The second exception to the protection is that disclosures or inquiries are not protected if the manner of the disclosure or inquiry would violate a workplace rule that is consistently and uniformly applied. There are numerous examples of how this exception would apply in the working world. An employee would not be able to wear a T-shirt which says “I only get paid $15 an hour” if they are required to wear a uniform. An employee would not have the right to joyfully yell in the middle of a hallway that they “get five weeks of vacation this year” if yelling in the hallway is prohibited. Employees can also be disciplined if they stopped working to discuss their pay (assuming they would not be allowed to stop working to discuss other matters).

Employers should be mindful that there are a few parts of the final rule that must be incorporated into existing policies. Although covered employers are not required to train employees on the protections afforded by the final rule, covered employers must provide the information to employees by several means. First, employees must be sure to include the required language into employee handbooks. It is important to use the exact language provided by the OFCCP.

The language can be found on the U.S. Department of Labor's website here. Many employers will not want to provide an explanation beyond this language, as the same is only more likely to encourage disclosures. However, some employers may want to detail the exceptions previously noted. Particularly, employers should explain the applicable exception to employees who receive confidential salary information to avoid confusion regarding the same.

Second, employers must post the required language in a conspicuous place that is available not only to all employees but also applicants. This can be logistically accomplished several ways. Perhaps most easily, employers with web-based application systems can include the language within online portals. Employers still utilizing other means — such as print advertising — can either include the information in the advertisement or on the hard copy of the application. Finally, the equal opportunity clause present in federal contracts and subcontracts must also be revised to include language demonstrating that contractors are prohibited from discriminating in any way against employees or applicants for employment due to the fact that compensation was inquired about.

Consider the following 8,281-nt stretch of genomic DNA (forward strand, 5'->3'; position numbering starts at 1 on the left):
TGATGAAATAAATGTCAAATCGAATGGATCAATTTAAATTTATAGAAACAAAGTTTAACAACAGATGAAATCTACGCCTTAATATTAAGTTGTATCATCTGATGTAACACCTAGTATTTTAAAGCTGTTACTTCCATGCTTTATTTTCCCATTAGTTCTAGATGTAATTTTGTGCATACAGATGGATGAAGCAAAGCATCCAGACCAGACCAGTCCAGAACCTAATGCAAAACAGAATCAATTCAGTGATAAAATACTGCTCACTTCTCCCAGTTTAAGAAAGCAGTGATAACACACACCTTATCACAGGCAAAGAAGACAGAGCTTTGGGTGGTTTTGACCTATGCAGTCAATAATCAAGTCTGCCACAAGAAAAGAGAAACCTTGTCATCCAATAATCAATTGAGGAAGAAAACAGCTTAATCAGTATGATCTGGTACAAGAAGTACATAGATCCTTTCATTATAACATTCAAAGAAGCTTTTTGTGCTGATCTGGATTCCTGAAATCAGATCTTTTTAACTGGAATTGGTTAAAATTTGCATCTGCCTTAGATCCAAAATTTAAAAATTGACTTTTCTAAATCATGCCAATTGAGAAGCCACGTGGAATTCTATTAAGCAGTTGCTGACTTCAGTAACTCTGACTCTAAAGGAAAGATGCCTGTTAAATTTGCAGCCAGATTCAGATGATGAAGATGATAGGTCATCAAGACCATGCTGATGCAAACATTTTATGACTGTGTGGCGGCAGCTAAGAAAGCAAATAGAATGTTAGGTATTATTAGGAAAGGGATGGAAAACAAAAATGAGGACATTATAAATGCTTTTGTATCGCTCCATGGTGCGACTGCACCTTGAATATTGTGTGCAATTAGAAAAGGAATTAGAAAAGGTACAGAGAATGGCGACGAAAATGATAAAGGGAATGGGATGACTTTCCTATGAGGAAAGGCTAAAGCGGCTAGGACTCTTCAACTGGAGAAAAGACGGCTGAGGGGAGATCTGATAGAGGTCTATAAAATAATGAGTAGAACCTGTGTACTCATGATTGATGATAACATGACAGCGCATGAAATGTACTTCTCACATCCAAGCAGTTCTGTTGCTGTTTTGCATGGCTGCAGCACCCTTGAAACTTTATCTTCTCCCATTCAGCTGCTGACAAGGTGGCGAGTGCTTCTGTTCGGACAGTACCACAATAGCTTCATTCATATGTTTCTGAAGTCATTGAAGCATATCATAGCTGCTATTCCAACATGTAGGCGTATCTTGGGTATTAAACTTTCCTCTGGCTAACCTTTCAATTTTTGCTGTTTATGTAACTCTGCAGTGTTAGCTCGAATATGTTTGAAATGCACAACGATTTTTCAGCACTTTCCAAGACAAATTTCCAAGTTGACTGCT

Employers should think carefully about whether their confidentiality policies and agreements (both standalone confidentiality agreements and clauses embedded in employment contracts) violate the law. Policies that are overbroad and do not specifically carve out compensation information from the definition of “confidential information” may inadvertently violate the law.

The protections under the Pay Transparency Act also go further than similar protections under the National Labor Relations Act. Under the NLRA, employees are also afforded certain protections for discussing pay with their co-workers. The Pay Transparency Act extends this protection to an increased number of employees, including those in elevated positions. Most significantly, the NLRA does not require employers to notify employees of their rights.

As such, a common misconception of employees is that they cannot or should not discuss salaries or compensation. Unfortunately, covered employers can no longer take advantage of this misconception. Rather, they must anticipate more employees discussing salaries (and demanding more pay because of the salary discussion).